When you decide to write anything longer than one sentence, you’ll find that it’s very easy to use the same words again and again. (Like the word “again!”) Or perhaps you’re the kind of writer who just loves to use flowery, complicated, jubilant, explanatory adjectives.
This habit not only will make your writing flat and boring, but it will also do nothing to increase your desire to learn new words and use them cleverly and effectively.
One of the best ways to track down those pesky words that keep reappearing or announce to the world that you are a “Beginner” is to print out your manuscript and get a set of colored markers. Make yourself a color code and dig in. When you’re done, you’ll have a visual picture of your own writing habits that will probably shock you into becoming a better writer and editor.
So, here’s a sample of how you can color code your manuscript by either circling or highlighting the words in said color:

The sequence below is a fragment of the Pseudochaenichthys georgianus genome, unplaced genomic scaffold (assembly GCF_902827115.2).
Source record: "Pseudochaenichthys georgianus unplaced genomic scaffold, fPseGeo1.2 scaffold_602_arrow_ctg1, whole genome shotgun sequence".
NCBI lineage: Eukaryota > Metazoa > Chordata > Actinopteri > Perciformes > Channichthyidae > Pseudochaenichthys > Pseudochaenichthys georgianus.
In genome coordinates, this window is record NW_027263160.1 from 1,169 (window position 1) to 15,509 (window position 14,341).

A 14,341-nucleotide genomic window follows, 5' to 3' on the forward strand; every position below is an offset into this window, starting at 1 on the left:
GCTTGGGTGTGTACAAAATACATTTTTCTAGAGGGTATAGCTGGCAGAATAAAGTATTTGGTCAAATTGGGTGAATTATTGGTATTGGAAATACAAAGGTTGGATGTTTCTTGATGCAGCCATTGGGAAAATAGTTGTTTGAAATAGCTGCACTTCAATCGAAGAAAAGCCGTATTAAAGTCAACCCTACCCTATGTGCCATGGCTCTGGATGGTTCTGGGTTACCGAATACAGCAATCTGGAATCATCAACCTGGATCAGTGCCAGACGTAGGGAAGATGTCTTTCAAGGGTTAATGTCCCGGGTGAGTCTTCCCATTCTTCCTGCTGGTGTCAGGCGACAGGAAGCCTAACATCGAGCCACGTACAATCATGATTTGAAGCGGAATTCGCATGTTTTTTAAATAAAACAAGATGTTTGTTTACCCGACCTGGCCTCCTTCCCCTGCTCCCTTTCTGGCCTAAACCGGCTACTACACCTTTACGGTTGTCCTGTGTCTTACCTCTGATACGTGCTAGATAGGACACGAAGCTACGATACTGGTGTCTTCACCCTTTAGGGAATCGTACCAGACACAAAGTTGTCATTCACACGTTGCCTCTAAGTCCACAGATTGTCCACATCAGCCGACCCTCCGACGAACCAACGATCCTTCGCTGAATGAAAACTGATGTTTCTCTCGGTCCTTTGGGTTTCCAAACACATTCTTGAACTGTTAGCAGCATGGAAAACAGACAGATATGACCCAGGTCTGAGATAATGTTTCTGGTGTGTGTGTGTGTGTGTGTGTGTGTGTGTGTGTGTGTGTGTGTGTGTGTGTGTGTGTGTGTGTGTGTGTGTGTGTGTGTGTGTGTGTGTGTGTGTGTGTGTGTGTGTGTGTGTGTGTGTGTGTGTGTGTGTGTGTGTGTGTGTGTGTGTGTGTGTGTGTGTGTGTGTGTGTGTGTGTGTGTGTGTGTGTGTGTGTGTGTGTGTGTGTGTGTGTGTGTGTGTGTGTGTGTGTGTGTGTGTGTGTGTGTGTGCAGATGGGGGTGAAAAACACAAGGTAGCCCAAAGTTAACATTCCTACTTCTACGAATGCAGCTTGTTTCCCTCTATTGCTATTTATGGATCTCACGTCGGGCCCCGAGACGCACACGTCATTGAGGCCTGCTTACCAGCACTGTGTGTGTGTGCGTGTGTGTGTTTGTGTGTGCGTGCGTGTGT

1. RED – adjectives
2. BLUE – adverbs
3. GREEN – being verbs, such as “am,” “is,” “was,” “were,” etc. (These words are passive voice; pitch them out and use stronger verbs for the active voice)
4. PINK – commas; many commas are unnecessary and/or misplaced
5. ORANGE – fancy vocabulary words; throw the rascals out and use clear, simple words
6. BROWN – metaphors and similes; yes, sometimes they’re cute and clever, but mostly they’re as boring as a sleeping dog and don’t add anything to your writing
7. BLACK – clichés and trite expressions; these rascals only reveal lazy writing; be creative with your words and phrases, and you’ll soon have a contract for that “next great American novel.”